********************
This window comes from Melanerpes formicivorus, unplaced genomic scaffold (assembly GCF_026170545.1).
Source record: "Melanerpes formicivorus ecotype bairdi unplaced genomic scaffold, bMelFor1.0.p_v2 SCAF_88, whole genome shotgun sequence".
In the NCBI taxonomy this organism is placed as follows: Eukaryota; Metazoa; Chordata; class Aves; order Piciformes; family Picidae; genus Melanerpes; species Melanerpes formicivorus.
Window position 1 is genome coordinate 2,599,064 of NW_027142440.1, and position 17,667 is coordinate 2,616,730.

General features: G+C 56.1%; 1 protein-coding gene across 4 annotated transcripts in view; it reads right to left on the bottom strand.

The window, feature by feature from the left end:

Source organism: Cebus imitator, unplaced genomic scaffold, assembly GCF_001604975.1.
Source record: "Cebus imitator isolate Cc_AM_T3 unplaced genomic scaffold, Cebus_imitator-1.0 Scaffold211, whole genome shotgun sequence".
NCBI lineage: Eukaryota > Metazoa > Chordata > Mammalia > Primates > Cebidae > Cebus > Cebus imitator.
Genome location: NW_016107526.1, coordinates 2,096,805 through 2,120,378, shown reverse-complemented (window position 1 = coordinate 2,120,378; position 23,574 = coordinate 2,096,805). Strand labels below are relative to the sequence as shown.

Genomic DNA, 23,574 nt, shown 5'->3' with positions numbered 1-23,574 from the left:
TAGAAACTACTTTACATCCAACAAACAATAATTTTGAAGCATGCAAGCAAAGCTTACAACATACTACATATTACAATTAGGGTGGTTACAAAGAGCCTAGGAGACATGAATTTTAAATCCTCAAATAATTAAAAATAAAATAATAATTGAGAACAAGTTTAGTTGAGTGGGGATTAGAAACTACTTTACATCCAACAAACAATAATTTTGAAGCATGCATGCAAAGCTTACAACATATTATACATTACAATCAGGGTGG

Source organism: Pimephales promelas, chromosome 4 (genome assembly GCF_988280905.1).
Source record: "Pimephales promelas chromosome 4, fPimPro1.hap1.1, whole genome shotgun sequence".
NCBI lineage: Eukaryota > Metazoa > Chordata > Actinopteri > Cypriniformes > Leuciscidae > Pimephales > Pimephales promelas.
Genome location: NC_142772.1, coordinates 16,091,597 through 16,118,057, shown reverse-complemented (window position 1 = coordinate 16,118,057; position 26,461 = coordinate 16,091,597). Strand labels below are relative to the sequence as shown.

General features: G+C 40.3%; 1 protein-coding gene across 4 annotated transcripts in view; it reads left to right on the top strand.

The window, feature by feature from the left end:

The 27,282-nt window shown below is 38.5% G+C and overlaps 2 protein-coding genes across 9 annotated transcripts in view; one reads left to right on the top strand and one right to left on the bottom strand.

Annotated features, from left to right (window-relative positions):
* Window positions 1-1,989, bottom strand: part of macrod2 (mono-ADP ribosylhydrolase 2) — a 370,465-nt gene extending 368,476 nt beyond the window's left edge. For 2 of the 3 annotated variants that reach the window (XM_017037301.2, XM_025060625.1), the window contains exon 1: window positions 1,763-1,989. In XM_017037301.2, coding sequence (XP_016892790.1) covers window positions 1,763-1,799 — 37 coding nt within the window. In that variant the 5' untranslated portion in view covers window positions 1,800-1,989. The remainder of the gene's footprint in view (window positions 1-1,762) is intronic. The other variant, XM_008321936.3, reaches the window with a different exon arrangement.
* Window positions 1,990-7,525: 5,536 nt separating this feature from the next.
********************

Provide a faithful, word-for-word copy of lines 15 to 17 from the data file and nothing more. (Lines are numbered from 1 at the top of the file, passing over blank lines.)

NCBI lineage: Eukaryota > Metazoa > Chordata > Actinopteri > Cypriniformes > Leuciscidae > Pimephales > Pimephales promelas.
Genome location: NC_142772.1, coordinates 16,091,597 through 16,118,057, shown reverse-complemented (window position 1 = coordinate 16,118,057; position 26,461 = coordinate 16,091,597). Strand labels below are relative to the sequence as shown.

General features: G+C 40.3%; 1 protein-coding gene across 4 annotated transcripts in view; it reads left to right on the top strand.